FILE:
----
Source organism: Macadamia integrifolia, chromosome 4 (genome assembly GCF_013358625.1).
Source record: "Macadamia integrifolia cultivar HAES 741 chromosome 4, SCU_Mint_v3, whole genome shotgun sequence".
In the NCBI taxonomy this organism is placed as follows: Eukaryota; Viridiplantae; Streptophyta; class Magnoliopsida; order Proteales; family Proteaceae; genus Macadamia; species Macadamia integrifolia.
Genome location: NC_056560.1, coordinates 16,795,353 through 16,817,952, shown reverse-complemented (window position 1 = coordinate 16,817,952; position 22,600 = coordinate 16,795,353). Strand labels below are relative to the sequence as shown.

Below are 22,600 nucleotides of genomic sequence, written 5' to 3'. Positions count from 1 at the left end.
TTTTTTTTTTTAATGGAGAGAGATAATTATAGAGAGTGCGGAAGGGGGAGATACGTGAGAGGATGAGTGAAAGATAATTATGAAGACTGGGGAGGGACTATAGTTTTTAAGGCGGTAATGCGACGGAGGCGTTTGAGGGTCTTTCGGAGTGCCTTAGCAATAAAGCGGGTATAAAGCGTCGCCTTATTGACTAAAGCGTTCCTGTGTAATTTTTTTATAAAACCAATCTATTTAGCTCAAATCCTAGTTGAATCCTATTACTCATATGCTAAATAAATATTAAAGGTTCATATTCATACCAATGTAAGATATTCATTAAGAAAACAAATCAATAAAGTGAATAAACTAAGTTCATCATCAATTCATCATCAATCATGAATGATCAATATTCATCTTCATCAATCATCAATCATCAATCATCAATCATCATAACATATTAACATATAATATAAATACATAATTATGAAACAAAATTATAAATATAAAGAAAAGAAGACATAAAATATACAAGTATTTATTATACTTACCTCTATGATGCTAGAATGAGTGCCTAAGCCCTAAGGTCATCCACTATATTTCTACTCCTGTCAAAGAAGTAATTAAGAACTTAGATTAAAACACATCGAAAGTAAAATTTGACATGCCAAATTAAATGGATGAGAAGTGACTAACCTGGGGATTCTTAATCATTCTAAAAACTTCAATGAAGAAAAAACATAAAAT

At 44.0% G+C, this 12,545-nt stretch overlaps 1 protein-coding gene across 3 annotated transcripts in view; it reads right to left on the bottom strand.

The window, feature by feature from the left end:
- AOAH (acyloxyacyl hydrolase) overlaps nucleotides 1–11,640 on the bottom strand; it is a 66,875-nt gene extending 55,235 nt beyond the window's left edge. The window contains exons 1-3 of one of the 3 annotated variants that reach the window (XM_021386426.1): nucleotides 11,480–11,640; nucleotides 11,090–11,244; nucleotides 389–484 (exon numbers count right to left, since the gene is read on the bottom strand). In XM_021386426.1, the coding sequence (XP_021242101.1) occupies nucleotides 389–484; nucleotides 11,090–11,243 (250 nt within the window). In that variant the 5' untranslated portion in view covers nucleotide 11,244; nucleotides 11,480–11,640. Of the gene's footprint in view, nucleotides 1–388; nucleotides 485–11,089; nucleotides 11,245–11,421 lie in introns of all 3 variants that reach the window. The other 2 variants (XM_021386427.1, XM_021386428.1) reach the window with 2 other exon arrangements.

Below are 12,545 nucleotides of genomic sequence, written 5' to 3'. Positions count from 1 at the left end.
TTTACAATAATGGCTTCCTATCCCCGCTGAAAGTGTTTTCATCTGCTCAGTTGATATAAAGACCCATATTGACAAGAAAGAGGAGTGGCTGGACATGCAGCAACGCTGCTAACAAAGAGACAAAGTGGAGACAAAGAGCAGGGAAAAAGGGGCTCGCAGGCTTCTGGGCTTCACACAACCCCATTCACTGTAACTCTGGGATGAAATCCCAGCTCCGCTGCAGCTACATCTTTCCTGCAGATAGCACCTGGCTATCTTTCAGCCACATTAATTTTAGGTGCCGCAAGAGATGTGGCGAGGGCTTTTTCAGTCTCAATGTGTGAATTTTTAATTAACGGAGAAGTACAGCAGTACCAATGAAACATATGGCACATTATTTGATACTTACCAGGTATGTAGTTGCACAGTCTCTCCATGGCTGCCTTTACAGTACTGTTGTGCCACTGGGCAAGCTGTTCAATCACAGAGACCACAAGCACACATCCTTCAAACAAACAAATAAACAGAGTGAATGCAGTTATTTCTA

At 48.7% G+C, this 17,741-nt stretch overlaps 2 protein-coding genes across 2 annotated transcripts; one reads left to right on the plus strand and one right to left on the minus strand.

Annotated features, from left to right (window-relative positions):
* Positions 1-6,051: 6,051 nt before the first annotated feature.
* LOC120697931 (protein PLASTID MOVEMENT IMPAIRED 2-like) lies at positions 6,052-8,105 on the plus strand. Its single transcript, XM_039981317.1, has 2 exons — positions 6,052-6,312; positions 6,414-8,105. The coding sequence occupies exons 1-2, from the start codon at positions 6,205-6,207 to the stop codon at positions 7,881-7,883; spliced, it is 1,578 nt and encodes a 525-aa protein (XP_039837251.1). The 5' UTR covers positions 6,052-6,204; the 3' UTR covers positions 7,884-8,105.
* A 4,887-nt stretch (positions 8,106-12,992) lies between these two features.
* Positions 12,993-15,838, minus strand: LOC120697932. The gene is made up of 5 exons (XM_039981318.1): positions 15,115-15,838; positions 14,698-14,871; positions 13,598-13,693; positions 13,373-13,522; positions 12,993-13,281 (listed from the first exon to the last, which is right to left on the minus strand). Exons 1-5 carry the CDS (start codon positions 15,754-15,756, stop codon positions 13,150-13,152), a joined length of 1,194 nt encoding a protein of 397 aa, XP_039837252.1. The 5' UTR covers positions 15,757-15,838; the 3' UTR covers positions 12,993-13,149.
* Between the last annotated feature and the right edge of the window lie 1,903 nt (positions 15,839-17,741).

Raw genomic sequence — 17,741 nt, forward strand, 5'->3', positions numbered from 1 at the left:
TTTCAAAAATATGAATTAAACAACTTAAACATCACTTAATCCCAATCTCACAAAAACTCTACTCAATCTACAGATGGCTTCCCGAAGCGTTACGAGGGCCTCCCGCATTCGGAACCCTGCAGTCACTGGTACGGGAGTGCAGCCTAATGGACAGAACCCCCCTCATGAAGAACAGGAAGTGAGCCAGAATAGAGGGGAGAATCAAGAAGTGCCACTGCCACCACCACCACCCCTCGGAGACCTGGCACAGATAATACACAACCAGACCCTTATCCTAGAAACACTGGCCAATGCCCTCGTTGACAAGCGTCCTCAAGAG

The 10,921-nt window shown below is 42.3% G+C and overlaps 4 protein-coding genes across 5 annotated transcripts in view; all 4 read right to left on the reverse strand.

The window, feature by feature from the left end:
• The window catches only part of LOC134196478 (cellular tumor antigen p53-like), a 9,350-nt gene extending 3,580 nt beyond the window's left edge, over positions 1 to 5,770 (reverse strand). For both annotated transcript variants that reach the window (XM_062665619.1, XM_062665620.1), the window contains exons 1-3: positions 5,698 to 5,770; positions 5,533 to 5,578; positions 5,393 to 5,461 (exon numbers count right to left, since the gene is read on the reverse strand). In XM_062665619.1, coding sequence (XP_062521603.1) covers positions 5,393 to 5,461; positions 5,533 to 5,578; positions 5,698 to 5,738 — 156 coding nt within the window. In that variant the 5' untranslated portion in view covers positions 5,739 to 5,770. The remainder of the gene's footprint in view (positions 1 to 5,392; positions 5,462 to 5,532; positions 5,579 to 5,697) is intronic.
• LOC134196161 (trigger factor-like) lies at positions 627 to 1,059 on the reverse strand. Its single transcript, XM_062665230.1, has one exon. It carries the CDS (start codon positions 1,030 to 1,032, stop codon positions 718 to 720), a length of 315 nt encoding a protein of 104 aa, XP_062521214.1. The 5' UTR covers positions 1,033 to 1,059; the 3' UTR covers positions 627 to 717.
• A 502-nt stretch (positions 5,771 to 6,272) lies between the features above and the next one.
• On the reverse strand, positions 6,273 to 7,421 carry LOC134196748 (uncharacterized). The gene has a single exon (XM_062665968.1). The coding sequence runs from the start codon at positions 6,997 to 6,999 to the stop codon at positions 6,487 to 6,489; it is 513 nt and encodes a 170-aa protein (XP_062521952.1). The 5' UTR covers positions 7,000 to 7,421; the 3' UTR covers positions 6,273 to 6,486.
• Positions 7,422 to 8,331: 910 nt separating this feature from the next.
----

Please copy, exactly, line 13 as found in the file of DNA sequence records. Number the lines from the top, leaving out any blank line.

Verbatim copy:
Annotated features, from left to right (window-relative positions):